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Blue Kite -"Ways of Knowing"
"Ways of knowing" is the latest release from Oxford band Blue Kite, their fourth since 1998. Labelling themselves as a studio project,they produce left-field pop with a sullen and atmospheric edge. The band is made up of an eclectic group of musicians who, between them, have got a number of instruments and musical styles covered. There are just three songs on "Ways of knowing" but each sounds suitably different from the other.
The haunting opening bars of the title track set the mood for a lot of the CD: chilled out with a slightly melancholy slant. The song is enriched by the melodic keyboards and close vocal harmonies. Blue Kite's vocalists, Kate Garrett and Pete Lock, share the singing between them and often complement each other brilliantly with the main tune and the counter-point blending and weaving together.
Thankfully, for a band whose concentrations are in the studio, the songs aren't over-produced, but have a striking simplicity. The band sound most together on the second track 'Chase Away the Moon', which is a great song played confidently. lt is this track which most stands out from among the three, with its strong opening percussion and smooth folk-pop feel.
Many of the lyrics are unremarkable, occasionally grabbing your attention with neat rhyming patterns or striking metaphors, which works most effectively in the sun chasing the moon in the second track. Other than this, the words give us little to think about. The mood captured in the music isn't captured in the lyrics in quite the same way, which means a song can pass you by without you remembering what it was about.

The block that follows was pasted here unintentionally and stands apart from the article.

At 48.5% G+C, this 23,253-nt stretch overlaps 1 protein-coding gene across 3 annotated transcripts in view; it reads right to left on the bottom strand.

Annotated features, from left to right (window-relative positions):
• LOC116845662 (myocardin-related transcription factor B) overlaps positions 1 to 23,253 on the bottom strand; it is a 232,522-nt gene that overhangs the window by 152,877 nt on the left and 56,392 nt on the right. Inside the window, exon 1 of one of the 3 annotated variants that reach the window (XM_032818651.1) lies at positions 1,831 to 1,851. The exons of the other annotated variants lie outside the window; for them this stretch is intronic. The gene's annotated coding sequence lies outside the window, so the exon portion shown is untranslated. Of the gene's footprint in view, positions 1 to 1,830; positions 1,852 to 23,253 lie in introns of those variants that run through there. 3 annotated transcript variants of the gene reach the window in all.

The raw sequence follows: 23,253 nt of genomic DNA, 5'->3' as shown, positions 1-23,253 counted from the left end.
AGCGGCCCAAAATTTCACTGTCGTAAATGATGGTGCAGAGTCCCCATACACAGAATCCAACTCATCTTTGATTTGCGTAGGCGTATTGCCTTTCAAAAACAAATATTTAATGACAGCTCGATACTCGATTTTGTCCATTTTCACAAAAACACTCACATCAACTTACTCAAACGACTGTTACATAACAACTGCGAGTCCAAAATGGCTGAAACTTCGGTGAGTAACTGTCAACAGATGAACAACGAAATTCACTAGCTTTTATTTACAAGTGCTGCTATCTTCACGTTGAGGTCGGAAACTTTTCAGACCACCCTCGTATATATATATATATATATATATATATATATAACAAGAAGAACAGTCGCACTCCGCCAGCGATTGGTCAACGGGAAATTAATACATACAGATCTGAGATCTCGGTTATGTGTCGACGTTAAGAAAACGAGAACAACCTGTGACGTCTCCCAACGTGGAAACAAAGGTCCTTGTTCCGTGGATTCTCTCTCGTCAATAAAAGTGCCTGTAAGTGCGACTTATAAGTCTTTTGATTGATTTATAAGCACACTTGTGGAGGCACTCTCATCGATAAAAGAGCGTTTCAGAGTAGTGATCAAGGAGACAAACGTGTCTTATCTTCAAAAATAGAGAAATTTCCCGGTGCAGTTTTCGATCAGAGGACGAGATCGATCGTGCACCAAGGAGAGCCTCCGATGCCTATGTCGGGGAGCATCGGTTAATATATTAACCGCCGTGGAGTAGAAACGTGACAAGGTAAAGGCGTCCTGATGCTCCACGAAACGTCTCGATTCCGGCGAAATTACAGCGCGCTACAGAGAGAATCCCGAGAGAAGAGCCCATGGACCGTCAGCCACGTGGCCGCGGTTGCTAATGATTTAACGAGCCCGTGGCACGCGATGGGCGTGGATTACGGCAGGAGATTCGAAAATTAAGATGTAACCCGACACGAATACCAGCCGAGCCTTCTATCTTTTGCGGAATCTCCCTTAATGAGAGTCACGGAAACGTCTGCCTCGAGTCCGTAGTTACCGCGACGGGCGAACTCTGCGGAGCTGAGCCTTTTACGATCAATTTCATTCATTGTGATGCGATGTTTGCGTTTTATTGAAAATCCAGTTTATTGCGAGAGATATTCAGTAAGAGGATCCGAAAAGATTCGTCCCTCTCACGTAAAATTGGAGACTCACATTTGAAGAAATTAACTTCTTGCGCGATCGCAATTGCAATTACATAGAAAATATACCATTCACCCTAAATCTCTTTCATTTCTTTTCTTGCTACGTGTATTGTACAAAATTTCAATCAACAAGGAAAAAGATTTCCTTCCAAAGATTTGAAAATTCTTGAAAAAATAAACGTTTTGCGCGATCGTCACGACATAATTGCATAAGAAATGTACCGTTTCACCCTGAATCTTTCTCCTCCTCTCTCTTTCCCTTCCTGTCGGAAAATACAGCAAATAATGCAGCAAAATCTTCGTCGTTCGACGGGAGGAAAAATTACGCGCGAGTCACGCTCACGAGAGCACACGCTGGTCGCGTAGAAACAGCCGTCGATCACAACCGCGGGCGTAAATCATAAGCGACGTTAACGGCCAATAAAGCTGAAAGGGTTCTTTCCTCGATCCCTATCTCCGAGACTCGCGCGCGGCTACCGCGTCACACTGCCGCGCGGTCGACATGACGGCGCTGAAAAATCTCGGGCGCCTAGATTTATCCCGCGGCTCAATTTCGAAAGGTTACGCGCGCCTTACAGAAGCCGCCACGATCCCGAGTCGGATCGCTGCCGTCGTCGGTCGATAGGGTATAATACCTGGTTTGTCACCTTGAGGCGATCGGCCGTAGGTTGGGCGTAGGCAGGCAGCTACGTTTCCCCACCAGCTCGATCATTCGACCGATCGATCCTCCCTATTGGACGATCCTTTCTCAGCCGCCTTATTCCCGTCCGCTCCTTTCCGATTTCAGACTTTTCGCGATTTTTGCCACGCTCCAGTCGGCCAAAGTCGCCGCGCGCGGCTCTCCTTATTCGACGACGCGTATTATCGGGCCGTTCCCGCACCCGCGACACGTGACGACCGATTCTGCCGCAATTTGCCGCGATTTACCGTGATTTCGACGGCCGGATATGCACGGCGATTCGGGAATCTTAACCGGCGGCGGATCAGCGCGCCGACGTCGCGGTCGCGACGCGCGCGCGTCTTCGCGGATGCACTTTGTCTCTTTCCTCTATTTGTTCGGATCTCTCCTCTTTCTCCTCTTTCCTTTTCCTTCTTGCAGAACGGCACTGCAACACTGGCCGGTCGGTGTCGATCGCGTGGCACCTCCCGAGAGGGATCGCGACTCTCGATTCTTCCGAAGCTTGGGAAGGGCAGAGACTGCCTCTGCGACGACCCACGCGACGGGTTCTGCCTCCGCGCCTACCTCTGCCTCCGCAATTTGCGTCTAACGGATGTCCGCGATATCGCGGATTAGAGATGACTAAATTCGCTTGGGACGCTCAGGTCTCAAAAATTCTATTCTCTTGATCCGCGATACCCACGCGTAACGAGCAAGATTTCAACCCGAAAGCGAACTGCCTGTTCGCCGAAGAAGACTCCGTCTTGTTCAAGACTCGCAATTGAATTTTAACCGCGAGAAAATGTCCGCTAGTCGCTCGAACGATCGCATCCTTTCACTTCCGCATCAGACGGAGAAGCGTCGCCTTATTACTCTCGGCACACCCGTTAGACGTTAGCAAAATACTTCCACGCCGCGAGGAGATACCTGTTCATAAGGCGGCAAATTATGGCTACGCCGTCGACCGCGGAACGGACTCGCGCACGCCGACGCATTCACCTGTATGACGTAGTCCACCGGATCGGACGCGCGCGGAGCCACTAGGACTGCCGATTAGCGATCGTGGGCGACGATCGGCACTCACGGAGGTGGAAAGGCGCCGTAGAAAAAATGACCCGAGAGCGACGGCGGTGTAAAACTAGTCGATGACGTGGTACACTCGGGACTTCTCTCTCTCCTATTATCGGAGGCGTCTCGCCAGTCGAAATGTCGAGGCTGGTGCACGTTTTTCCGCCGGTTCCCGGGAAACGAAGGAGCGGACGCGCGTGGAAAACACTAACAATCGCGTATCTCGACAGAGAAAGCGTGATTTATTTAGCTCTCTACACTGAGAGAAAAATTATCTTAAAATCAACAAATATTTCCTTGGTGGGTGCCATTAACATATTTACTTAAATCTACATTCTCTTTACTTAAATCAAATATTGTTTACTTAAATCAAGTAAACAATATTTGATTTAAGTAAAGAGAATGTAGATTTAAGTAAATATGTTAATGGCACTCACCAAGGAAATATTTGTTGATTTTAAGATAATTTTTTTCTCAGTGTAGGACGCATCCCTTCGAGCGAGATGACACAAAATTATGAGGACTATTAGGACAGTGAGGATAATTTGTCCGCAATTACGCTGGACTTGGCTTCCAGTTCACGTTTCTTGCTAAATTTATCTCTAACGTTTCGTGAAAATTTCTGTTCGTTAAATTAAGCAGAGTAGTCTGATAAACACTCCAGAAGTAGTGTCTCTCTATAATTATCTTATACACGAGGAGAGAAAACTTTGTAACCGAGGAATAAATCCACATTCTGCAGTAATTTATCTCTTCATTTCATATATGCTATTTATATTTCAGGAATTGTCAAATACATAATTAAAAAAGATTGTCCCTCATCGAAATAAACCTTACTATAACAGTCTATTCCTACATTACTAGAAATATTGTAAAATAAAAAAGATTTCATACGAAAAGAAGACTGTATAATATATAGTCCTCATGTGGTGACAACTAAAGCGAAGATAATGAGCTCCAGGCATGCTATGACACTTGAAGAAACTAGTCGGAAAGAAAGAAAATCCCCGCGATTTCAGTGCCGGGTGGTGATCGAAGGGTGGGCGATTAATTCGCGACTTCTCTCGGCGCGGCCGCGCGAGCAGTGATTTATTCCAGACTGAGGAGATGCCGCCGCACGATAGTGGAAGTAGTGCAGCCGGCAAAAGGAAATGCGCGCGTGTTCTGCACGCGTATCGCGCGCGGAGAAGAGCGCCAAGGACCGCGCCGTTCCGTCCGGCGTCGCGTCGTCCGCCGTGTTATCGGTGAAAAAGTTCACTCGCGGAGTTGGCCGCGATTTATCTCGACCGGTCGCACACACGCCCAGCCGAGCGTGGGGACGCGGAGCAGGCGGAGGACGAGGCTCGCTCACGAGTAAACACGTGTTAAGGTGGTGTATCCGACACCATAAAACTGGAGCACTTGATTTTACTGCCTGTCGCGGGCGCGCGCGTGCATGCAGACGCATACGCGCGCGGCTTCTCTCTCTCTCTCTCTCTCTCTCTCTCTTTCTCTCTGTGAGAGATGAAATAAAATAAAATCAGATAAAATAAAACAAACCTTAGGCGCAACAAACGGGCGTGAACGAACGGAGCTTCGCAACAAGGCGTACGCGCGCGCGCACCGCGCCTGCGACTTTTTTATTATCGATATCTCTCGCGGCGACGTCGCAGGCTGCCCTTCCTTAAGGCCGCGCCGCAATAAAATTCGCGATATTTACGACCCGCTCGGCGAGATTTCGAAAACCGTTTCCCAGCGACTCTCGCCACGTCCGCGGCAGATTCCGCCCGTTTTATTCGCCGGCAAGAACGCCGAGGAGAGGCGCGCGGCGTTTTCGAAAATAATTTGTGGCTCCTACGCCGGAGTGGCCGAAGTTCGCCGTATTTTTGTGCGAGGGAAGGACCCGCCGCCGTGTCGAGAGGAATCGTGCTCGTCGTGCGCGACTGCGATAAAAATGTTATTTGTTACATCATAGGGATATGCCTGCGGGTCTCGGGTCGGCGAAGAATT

But this doesn't necessarily matter if you enjoyed the sound of the song. For entertaining songs that are easy to listen to, Blue Kite do well. It's the kind of music you can put on as the party winds down, or just as something to put on at the end of the day. Although it's not always possible to feel excited about this band as the next big thing on the music scene, it's worth crediting them with not sticking to a samey formula, but giving each of the three songs its own sound. The flute works well on the second track, and the third,"Disappointed"includes some effective jazzy trumpets.
Blue Kite describe themselves as "a musical collective" which is a kind of arrangement they benefit from well in terms of mixing various types of music together. Following in the tracks of a band like XTC, who left live music to record it instead, Blue Kite describe themselves as "a studio project". Given this, it is strange that the band haven't been more prolific: a new full-length album perhaps? If Blue Kite are aiming at producing engaging, left-field pop, then they largely hit their target. Unusual, often catchy songs which have a certain charm to them. Blue Kite are worth checking out,and although they're a studio band, have started playing gigs more regularly.